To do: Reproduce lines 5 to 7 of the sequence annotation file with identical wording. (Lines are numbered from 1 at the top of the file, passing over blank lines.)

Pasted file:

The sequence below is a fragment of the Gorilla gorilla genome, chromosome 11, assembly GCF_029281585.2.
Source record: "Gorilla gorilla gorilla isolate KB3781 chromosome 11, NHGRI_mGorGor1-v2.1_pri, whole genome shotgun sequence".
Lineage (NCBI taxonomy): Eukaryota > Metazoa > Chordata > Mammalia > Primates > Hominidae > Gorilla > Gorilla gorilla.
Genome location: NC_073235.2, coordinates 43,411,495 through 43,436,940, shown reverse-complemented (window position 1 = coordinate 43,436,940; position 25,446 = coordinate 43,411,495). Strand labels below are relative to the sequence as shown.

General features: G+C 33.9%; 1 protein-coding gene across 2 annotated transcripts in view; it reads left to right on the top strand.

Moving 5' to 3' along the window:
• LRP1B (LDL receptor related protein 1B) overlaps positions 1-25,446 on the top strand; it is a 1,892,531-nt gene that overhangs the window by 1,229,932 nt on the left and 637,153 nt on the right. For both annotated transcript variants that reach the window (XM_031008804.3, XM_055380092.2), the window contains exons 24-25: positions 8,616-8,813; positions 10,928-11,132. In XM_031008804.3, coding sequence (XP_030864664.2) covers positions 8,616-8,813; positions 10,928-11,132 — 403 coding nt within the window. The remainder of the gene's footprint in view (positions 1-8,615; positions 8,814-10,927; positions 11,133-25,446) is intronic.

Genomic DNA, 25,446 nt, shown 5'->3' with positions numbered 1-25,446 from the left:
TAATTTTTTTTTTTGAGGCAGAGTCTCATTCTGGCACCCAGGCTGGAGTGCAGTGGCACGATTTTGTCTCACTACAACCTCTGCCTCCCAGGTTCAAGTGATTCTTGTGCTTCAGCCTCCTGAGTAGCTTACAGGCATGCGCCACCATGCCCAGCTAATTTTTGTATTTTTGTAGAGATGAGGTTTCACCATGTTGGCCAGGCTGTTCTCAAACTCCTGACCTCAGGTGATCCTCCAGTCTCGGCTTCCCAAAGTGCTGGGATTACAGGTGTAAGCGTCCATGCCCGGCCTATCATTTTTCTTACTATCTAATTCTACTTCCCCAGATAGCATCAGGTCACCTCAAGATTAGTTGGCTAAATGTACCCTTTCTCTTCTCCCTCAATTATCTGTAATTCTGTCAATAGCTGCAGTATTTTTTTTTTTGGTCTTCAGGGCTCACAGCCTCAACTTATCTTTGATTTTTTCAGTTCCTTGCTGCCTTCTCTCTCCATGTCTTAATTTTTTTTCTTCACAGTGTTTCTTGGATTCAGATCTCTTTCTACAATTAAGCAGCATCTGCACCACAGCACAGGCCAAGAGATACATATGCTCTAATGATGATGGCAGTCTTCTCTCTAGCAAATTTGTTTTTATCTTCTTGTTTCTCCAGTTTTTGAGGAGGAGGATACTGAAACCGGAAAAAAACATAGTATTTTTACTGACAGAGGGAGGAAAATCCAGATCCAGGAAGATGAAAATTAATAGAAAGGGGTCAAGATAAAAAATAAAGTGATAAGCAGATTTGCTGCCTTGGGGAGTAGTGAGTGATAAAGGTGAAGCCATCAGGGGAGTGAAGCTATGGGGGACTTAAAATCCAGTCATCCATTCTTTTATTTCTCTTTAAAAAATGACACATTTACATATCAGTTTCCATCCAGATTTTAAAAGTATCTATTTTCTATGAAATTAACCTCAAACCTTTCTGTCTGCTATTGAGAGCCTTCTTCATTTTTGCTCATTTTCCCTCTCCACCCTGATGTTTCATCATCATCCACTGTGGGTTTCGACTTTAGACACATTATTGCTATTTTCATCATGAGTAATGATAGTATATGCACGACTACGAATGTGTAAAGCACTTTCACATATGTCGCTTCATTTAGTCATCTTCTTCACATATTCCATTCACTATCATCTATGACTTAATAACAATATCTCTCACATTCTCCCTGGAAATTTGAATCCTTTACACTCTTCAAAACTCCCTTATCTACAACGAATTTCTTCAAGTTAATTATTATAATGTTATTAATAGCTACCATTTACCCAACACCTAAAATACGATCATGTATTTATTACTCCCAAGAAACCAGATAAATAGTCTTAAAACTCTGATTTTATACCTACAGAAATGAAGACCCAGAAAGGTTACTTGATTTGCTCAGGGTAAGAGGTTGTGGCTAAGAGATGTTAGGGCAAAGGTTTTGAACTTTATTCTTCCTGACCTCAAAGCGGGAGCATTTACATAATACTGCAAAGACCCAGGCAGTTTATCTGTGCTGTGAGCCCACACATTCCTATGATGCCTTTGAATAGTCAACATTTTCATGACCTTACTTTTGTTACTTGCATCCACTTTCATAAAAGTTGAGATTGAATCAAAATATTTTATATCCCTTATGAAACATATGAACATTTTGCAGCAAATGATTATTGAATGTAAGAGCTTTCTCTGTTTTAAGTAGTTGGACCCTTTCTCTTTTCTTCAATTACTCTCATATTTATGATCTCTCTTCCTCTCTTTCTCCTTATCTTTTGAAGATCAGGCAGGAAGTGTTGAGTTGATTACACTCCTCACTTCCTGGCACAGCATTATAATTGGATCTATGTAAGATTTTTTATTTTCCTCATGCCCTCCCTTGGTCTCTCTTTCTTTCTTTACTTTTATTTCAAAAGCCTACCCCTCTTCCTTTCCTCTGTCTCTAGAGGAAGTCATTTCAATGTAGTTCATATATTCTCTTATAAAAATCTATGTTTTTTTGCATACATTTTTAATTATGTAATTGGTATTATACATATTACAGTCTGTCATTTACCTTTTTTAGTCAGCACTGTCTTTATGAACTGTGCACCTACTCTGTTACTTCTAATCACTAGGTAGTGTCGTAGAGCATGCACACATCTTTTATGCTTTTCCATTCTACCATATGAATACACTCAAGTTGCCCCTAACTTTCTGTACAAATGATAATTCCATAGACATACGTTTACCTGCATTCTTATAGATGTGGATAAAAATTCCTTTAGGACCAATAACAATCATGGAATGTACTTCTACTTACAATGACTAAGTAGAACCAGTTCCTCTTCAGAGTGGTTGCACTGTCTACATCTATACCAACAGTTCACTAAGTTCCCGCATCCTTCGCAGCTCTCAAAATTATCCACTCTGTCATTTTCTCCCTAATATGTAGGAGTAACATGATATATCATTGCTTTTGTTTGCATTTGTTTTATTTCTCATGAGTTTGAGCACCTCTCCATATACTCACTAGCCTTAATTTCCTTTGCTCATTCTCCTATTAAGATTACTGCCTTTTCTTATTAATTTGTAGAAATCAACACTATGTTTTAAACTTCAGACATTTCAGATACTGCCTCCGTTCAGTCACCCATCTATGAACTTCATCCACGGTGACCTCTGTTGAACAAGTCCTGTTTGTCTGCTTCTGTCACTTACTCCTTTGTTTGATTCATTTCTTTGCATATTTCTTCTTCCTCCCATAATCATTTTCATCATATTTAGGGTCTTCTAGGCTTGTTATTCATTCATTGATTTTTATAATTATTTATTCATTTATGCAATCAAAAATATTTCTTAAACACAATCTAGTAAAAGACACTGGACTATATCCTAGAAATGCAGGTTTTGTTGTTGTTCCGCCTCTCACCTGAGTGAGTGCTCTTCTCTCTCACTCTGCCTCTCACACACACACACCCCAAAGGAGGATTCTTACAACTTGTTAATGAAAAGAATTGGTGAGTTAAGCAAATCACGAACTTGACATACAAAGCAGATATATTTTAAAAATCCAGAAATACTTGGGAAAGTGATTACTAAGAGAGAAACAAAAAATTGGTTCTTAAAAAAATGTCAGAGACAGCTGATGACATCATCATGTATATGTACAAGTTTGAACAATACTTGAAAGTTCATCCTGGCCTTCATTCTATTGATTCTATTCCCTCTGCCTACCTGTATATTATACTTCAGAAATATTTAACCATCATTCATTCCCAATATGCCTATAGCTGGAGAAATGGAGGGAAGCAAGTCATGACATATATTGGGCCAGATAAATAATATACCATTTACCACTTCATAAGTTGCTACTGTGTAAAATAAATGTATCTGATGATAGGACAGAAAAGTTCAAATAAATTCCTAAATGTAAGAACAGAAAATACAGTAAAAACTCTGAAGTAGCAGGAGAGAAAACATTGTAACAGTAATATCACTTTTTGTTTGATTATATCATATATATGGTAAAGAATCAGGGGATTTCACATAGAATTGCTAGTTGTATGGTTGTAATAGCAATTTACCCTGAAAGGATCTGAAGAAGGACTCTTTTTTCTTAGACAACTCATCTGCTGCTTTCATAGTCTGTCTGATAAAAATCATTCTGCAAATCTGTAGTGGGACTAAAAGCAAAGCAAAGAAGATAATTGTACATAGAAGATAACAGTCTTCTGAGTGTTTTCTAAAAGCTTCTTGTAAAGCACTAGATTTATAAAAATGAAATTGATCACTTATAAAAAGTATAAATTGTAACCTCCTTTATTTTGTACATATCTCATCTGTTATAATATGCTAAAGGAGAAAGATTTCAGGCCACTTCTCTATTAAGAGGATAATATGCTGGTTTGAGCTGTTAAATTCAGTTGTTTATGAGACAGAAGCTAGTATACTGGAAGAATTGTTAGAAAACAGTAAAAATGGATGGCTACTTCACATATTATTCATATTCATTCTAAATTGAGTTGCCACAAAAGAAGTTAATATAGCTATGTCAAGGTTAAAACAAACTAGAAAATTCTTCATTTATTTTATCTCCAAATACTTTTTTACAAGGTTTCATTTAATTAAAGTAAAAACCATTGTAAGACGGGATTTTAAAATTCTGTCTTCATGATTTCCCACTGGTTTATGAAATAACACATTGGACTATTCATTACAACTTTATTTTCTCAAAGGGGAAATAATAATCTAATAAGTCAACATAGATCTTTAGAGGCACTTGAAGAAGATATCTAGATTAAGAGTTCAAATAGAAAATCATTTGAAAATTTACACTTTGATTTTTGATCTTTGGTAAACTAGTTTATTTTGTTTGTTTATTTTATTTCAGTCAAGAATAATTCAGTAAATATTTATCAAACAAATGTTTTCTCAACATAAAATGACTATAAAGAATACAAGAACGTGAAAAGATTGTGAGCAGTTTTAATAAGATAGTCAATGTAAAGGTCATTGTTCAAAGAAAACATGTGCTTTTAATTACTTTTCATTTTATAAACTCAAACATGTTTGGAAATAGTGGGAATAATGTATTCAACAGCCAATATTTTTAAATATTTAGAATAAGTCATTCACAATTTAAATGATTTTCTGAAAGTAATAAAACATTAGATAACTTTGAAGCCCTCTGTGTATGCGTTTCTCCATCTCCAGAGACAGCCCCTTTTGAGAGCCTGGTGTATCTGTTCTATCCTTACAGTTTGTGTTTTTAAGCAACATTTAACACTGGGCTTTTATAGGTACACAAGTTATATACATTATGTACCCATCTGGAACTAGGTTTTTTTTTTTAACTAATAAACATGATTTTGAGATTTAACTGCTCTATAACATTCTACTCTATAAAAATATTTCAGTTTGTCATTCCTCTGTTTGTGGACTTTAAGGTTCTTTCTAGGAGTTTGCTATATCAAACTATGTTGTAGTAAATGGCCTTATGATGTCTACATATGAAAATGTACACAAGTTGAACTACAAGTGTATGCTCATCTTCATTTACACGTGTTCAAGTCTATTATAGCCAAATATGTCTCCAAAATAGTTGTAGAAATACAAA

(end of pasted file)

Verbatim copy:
General features: G+C 33.9%; 1 protein-coding gene across 2 annotated transcripts in view; it reads left to right on the top strand.

Moving 5' to 3' along the window:
• LRP1B (LDL receptor related protein 1B) overlaps positions 1-25,446 on the top strand; it is a 1,892,531-nt gene that overhangs the window by 1,229,932 nt on the left and 637,153 nt on the right. For both annotated transcript variants that reach the window (XM_031008804.3, XM_055380092.2), the window contains exons 24-25: positions 8,616-8,813; positions 10,928-11,132. In XM_031008804.3, coding sequence (XP_030864664.2) covers positions 8,616-8,813; positions 10,928-11,132 — 403 coding nt within the window. The remainder of the gene's footprint in view (positions 1-8,615; positions 8,814-10,927; positions 11,133-25,446) is intronic.